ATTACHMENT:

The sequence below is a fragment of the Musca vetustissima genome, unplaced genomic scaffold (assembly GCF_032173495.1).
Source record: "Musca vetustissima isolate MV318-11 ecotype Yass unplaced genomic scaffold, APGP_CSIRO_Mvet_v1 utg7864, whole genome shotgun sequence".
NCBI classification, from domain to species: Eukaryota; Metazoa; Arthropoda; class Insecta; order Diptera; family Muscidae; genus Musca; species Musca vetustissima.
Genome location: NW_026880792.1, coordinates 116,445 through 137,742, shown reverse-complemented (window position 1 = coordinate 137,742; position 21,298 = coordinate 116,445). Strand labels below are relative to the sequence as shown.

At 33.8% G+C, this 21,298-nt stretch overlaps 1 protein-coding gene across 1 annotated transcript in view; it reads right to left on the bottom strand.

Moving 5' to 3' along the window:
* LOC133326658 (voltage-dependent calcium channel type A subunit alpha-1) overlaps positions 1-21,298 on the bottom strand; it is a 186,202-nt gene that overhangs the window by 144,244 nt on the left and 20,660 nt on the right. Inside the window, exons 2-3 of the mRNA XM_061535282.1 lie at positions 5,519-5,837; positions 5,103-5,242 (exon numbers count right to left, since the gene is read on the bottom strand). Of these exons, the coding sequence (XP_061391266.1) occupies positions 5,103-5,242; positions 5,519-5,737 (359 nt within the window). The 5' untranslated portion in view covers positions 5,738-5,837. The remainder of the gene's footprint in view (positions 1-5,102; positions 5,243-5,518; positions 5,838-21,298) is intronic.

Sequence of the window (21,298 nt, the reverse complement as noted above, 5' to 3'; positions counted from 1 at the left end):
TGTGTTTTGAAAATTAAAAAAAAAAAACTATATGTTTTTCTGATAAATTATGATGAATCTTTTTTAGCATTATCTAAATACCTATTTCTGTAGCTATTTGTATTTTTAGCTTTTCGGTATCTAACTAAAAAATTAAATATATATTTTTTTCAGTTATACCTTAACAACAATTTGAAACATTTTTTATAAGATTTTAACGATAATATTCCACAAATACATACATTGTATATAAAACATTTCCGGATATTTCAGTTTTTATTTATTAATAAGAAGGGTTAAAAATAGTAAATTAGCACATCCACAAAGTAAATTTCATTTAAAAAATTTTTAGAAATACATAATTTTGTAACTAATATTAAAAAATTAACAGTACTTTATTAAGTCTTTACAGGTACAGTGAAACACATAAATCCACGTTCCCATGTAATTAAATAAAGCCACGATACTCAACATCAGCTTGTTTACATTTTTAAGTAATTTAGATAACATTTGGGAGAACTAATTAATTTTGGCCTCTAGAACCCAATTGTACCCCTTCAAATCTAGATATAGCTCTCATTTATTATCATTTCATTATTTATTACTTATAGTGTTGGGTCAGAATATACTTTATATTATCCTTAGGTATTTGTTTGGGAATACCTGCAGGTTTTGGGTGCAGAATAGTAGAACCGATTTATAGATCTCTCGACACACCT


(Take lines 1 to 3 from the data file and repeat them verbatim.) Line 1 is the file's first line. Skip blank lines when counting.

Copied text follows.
The sequence below is a fragment of the Musca vetustissima genome, unplaced genomic scaffold (assembly GCF_032173495.1).
Source record: "Musca vetustissima isolate MV318-11 ecotype Yass unplaced genomic scaffold, APGP_CSIRO_Mvet_v1 utg7864, whole genome shotgun sequence".
NCBI classification, from domain to species: Eukaryota; Metazoa; Arthropoda; class Insecta; order Diptera; family Muscidae; genus Musca; species Musca vetustissima.